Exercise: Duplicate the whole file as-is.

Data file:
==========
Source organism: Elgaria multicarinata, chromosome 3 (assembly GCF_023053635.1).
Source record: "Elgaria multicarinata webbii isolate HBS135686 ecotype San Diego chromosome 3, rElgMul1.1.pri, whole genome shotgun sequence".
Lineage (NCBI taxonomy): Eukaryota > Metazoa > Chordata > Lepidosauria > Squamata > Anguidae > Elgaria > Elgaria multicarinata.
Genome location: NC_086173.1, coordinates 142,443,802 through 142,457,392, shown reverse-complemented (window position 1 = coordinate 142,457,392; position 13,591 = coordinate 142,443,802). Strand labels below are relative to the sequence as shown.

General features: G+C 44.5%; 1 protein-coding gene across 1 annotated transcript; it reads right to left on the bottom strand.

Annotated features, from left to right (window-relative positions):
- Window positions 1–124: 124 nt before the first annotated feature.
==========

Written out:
Source organism: Elgaria multicarinata, chromosome 3 (assembly GCF_023053635.1).
Source record: "Elgaria multicarinata webbii isolate HBS135686 ecotype San Diego chromosome 3, rElgMul1.1.pri, whole genome shotgun sequence".
Lineage (NCBI taxonomy): Eukaryota > Metazoa > Chordata > Lepidosauria > Squamata > Anguidae > Elgaria > Elgaria multicarinata.
Genome location: NC_086173.1, coordinates 142,443,802 through 142,457,392, shown reverse-complemented (window position 1 = coordinate 142,457,392; position 13,591 = coordinate 142,443,802). Strand labels below are relative to the sequence as shown.

General features: G+C 44.5%; 1 protein-coding gene across 1 annotated transcript; it reads right to left on the bottom strand.

Annotated features, from left to right (window-relative positions):
- Window positions 1–124: 124 nt before the first annotated feature.